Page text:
It will be a test of man and machine. The Solar Impulse project is about to undertake its greatest challenge yet – to fly non-stop from Nanjing in China to Hawaii in the Central Pacific. For a passenger airliner, the 8,000km could be completed in 10 hours or so. But for this solar-powered, prop-driven, experimental aircraft – it could take 5-6 days and nights of continuous flight.
So far on its epic round-the-world quest to promote clean technologies, Solar Impulse has been restricted to short hops of about 20 hours’ maximum duration. To complete this seventh leg will involve smashing several aviation records – not least the longest-duration journey for a single-seater plane. The Swiss entrepreneur and engineer Andre Borschberg, who will be at the controls, has supreme confidence in the technology, but he is in no doubt how tough the coming mission will be. “It’s more in the end about myself; it’s going to be an inner-voyage,” he told BBC News. “It’s going to be a discovery about how I feel and how I sustain myself during these 5-6 days in the air.” Source: Solar Impulse faces ‘moment of truth’
One was the son of a composer, the other was a movie star’s brother. Together Kit Lambert and Chris Stamp discovered, filmed, inspired and pushed The Who to ever greater heights. Alastair McKay considers their mercurial careers and a new documentary on rock’s odd couple, Lambert & Stamp. Somewhere in the ghostly margins of Lambert and Stamp, there is a brilliant film about a 1960s rock’n’roll band. The film is stylish and jagged, taking its manners from Jean Luc Godard and la nouvelle vague, but it captures the fashions of a select corner of swinging London. It is a strange kind of film, almost as bizarre as the band it documents. That group, now known as The Who, but then operating as the High Numbers, were a combustible art project, too ugly to be famous, and too full of contradictions to survive.
The guitarist, Pete Townshend, was at art school, and the other three had jobs. The singer, Roger Daltrey, was a factory worker who was in the habit of settling arguments with his fists. Some of those arguments were with the drummer, Keith Moon, who was nobody’s idea of a conventional musician. The bass player, John Entwistle, worked in the tax office.
That film was never completed, more’s the pity, though James D Cooper’s documentary does include tantalising fragments of it, along with interviews from a French documentary about The Who and the accompanying mod movement, offering a reminder of a time when rock’n’roll was still writing its own mythology. In the case of The Who, as Townshend observes, that meant exploring the genre’s built-in obsolescence. At the start of the group’s career, he notes, everyone believed that pop music was going through phases, none of which would last long.
“So I had the idea that it would deliberately blow itself up.” A traditional rock documentary might explore that thought, and show how The Who channeled Townshend’s destructive urges over decades, despite his feeling that he would be doing something else – something more valuable – within a couple of years. More here: Lambert & Stamp: The men who made The Who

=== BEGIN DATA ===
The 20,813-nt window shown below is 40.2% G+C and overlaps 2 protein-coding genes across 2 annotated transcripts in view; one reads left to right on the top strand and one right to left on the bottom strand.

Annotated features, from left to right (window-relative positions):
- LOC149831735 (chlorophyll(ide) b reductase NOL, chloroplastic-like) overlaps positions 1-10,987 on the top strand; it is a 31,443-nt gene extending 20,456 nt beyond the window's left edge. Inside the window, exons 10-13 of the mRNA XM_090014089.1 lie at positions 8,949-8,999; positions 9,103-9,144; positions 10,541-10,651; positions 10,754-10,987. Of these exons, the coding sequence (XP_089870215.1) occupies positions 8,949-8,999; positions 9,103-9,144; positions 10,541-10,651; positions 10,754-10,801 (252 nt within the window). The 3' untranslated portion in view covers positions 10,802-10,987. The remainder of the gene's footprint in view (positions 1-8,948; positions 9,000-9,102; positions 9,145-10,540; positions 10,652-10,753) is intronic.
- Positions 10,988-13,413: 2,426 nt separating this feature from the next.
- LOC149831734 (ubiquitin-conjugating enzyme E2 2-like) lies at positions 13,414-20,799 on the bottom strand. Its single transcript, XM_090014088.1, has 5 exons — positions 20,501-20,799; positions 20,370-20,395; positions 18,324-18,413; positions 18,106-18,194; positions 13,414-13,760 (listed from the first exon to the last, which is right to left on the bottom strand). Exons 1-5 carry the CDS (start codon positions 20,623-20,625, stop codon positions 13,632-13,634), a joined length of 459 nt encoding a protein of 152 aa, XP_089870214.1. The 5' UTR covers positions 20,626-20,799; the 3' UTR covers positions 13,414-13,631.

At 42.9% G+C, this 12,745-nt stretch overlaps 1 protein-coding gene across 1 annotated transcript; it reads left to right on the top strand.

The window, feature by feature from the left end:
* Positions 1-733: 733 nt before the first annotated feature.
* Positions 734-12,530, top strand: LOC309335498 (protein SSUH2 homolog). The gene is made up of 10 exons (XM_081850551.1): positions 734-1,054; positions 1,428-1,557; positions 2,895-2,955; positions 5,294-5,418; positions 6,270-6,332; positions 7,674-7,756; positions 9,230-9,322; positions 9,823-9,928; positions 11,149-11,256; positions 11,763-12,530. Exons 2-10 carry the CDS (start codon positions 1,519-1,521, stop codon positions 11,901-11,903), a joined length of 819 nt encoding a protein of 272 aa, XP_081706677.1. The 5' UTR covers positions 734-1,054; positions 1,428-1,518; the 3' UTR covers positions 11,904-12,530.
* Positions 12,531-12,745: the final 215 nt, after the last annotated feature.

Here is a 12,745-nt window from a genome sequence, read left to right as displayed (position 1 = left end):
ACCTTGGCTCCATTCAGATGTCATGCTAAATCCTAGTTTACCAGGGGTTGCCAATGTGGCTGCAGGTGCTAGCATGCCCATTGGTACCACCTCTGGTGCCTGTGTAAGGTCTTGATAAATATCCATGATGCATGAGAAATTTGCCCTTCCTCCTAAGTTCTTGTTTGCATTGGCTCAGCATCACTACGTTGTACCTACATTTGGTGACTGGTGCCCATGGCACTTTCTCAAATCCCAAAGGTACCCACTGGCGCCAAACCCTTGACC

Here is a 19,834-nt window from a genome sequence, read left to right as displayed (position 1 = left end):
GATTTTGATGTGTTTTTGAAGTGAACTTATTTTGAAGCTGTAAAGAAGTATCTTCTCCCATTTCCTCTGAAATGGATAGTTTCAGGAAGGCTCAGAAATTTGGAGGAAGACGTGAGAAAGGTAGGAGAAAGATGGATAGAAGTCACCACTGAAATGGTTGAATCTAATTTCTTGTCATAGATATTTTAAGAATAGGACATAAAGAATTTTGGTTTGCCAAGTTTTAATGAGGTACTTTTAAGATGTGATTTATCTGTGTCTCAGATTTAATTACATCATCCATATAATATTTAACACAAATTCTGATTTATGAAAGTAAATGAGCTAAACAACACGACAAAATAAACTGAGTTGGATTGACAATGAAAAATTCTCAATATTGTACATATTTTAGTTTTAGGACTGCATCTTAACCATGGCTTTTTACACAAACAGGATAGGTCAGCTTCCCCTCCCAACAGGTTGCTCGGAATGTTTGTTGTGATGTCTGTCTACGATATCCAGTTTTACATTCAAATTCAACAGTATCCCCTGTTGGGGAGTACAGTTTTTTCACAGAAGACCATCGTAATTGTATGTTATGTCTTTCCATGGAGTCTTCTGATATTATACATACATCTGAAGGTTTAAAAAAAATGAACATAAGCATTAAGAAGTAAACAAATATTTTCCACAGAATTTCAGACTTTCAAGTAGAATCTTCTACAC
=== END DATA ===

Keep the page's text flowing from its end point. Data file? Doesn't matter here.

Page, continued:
Like most scientists, geologists are classifiers. We break all sorts of features into different groups based on their properties; soils, weather patterns, volcanoes, you name it we can classify it. This image is a particular type of a mass movement called a rockfall. Mass movements start with the basic rule of gravity – when something goes up it is likely to eventually come down. That rule obviously works on Earth, including with rocks that are built into mountains.
Rocks that have been thrust upwards in mountain ranges feel the force of gravity, but the resisting forces of chemical bonds that hold rocks together and the friction between one rock and another balance that force. When rocks are broken by eroding forces such as cracking due to ice and water flowing over them, they can break away and move. It is this process that determines what we call the resulting mass movement. If everything moves chaotically while the mass slides along the ground, it would be classified as an avalanche. If everything moving downward moves as a fast, coherent mass, without much shifting of the rocks and dirt in-between, that would be a slide (landslide, mudslide, etc.). Finally, if a single rock or a handful of rocks break away and bounce, spending most of their time in the air with nothing around them, that would be called a “rockfall”
This is a huge example of a rockfall from near Jalalabad in Afghanistan. The areas in Southeast Asia dominated by mountains are obviously a common site for any type of mass movement, including rockfalls. The combination of high peaks and in some areas high rainfall causes lots of material to become unstable every year, and there tends to be a peak in dangerous falls, slides, and avalanches in the summer and early fall, just as the heavy rains from the monsoon arrive. Source: Facebook
An Experiment on a Bird in the Air Pump is a 1768 oil-on-canvas painting by Joseph Wright of Derby, one of a number of candlelit scenes that Wright painted during the 1760s. The painting departed from convention of the time by depicting a scientific subject in the reverential manner formerly reserved for scenes of historical or religious significance. Wright was intimately involved in depicting the Industrial Revolution and the scientific advances of the Enlightenment, but while his paintings were recognised as something out of the ordinary by his contemporaries, his provincial status and choice of subjects meant the style was never widely imitated. The picture has been owned by the National Gallery, London since 1863 and is still regarded as a masterpiece of British art.